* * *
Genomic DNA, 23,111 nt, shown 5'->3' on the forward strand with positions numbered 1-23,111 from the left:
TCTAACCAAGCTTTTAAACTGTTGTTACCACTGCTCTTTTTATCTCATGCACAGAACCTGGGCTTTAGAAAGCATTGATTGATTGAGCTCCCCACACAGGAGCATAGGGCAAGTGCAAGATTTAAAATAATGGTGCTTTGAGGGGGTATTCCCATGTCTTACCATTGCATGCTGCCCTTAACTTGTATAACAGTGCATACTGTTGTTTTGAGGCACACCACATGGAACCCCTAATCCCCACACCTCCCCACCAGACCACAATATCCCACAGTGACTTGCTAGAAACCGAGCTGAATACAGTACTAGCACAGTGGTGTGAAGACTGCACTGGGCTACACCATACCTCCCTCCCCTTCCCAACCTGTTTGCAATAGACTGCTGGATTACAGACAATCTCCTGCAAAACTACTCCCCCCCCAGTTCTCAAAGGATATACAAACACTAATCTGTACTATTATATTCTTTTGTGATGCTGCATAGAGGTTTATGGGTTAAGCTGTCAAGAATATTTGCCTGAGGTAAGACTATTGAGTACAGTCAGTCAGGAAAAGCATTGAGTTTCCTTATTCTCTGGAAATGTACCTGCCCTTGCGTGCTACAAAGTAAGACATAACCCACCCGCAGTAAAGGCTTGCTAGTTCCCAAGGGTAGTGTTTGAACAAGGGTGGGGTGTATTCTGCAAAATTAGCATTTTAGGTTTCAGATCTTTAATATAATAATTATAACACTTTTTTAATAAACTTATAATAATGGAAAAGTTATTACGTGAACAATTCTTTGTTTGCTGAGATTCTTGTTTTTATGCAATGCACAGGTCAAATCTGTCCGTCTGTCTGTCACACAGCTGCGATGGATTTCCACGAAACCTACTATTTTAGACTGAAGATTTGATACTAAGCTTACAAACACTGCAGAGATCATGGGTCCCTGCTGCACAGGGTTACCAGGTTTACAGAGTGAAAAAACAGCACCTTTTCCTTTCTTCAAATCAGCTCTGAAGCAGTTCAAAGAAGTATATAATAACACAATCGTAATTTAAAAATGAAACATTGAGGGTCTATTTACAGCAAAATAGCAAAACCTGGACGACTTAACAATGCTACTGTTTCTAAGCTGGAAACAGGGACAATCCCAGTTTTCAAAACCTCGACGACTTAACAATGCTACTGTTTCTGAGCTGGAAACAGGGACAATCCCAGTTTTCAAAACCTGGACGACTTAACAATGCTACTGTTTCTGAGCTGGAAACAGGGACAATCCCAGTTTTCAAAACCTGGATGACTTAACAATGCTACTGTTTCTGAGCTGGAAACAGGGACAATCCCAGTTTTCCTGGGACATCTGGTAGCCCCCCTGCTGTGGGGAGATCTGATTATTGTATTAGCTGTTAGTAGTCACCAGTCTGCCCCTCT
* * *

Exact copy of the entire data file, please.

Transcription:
Genomic DNA, 23,111 nt, shown 5'->3' on the forward strand with positions numbered 1-23,111 from the left:
TCTAACCAAGCTTTTAAACTGTTGTTACCACTGCTCTTTTTATCTCATGCACAGAACCTGGGCTTTAGAAAGCATTGATTGATTGAGCTCCCCACACAGGAGCATAGGGCAAGTGCAAGATTTAAAATAATGGTGCTTTGAGGGGGTATTCCCATGTCTTACCATTGCATGCTGCCCTTAACTTGTATAACAGTGCATACTGTTGTTTTGAGGCACACCACATGGAACCCCTAATCCCCACACCTCCCCACCAGACCACAATATCCCACAGTGACTTGCTAGAAACCGAGCTGAATACAGTACTAGCACAGTGGTGTGAAGACTGCACTGGGCTACACCATACCTCCCTCCCCTTCCCAACCTGTTTGCAATAGACTGCTGGATTACAGACAATCTCCTGCAAAACTACTCCCCCCCCAGTTCTCAAAGGATATACAAACACTAATCTGTACTATTATATTCTTTTGTGATGCTGCATAGAGGTTTATGGGTTAAGCTGTCAAGAATATTTGCCTGAGGTAAGACTATTGAGTACAGTCAGTCAGGAAAAGCATTGAGTTTCCTTATTCTCTGGAAATGTACCTGCCCTTGCGTGCTACAAAGTAAGACATAACCCACCCGCAGTAAAGGCTTGCTAGTTCCCAAGGGTAGTGTTTGAACAAGGGTGGGGTGTATTCTGCAAAATTAGCATTTTAGGTTTCAGATCTTTAATATAATAATTATAACACTTTTTTAATAAACTTATAATAATGGAAAAGTTATTACGTGAACAATTCTTTGTTTGCTGAGATTCTTGTTTTTATGCAATGCACAGGTCAAATCTGTCCGTCTGTCTGTCACACAGCTGCGATGGATTTCCACGAAACCTACTATTTTAGACTGAAGATTTGATACTAAGCTTACAAACACTGCAGAGATCATGGGTCCCTGCTGCACAGGGTTACCAGGTTTACAGAGTGAAAAAACAGCACCTTTTCCTTTCTTCAAATCAGCTCTGAAGCAGTTCAAAGAAGTATATAATAACACAATCGTAATTTAAAAATGAAACATTGAGGGTCTATTTACAGCAAAATAGCAAAACCTGGACGACTTAACAATGCTACTGTTTCTAAGCTGGAAACAGGGACAATCCCAGTTTTCAAAACCTCGACGACTTAACAATGCTACTGTTTCTGAGCTGGAAACAGGGACAATCCCAGTTTTCAAAACCTGGACGACTTAACAATGCTACTGTTTCTGAGCTGGAAACAGGGACAATCCCAGTTTTCAAAACCTGGATGACTTAACAATGCTACTGTTTCTGAGCTGGAAACAGGGACAATCCCAGTTTTCCTGGGACATCTGGTAGCCCCCCTGCTGTGGGGAGATCTGATTATTGTATTAGCTGTTAGTAGTCACCAGTCTGCCCCTCT